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No More Guantanamos

March 2010 Newsletter

In this issue:

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Let's Honor the Guantánamo Lawyers

This month, NMG recognizes the hundreds of attorneys who have donated their time to make sure that prisoners at Guantánamo Bay have had legal representation. In the course of their work, they have also spent roughly $50,000 or more per prisoner out-of-pocket on translators, travel, research, legal filings, and the like. NMG hopes that Bagram prisoners may soon be awarded the right to challenge their detentions through the Great Writ. If that happens, several lawyers are prepared to help Bagram prisoners challenge the legality of their detentions.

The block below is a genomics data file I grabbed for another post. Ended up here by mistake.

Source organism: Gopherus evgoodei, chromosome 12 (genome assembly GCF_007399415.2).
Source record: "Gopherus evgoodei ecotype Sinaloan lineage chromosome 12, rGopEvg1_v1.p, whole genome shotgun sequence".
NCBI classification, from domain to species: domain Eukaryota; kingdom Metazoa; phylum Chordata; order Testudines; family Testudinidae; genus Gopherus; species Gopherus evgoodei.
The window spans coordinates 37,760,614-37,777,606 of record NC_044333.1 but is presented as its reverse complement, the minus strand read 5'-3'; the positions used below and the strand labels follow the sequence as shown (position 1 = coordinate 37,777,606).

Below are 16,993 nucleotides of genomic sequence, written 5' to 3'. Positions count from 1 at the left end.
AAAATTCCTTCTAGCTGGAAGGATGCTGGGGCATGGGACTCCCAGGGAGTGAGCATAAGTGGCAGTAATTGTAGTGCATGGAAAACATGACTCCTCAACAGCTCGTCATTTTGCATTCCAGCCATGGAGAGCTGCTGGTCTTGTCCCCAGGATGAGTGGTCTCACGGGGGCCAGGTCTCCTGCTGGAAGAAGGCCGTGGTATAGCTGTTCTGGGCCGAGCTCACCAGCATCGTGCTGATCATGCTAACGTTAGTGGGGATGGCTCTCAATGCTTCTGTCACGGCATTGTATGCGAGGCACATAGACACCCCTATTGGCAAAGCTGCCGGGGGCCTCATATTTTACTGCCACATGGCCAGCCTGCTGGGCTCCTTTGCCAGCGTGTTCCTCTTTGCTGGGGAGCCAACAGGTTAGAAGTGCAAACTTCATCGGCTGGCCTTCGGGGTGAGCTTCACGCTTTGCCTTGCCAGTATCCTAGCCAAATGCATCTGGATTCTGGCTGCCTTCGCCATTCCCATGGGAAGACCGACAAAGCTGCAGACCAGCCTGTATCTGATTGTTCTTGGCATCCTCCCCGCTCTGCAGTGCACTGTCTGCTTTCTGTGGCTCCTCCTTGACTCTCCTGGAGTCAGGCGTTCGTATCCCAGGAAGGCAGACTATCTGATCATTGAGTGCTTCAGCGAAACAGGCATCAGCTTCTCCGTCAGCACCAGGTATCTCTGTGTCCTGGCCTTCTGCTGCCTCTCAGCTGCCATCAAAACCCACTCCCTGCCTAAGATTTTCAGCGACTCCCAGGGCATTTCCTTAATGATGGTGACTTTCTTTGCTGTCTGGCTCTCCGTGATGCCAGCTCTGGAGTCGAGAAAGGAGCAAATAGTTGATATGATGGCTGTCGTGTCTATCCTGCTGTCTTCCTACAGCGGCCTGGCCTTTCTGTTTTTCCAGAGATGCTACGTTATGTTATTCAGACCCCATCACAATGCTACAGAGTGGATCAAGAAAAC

The Guantánamo lawyers’ hard-won achievements are among the few bright spots in the prison’s eight-year history, ranging from the Supreme Court victories that ultimately granted the men the writ of habeas corpus to the slow but steady stream of habeas judges’ release orders that followed the high court’s 2008 Boumediene ruling. Americans can be thankful not only for the lawyers’ hard work on the prisoners’ behalf, as virtually the only outsiders who are permitted face-to-face visits with the prisoners, but for the compassion they have shown to the prisoners and their families. These lawyers represent us and our country’s laws. They are also our eyes and ears in the prison, and it is largely because of them that we know who the prisoners are and what the prison is like.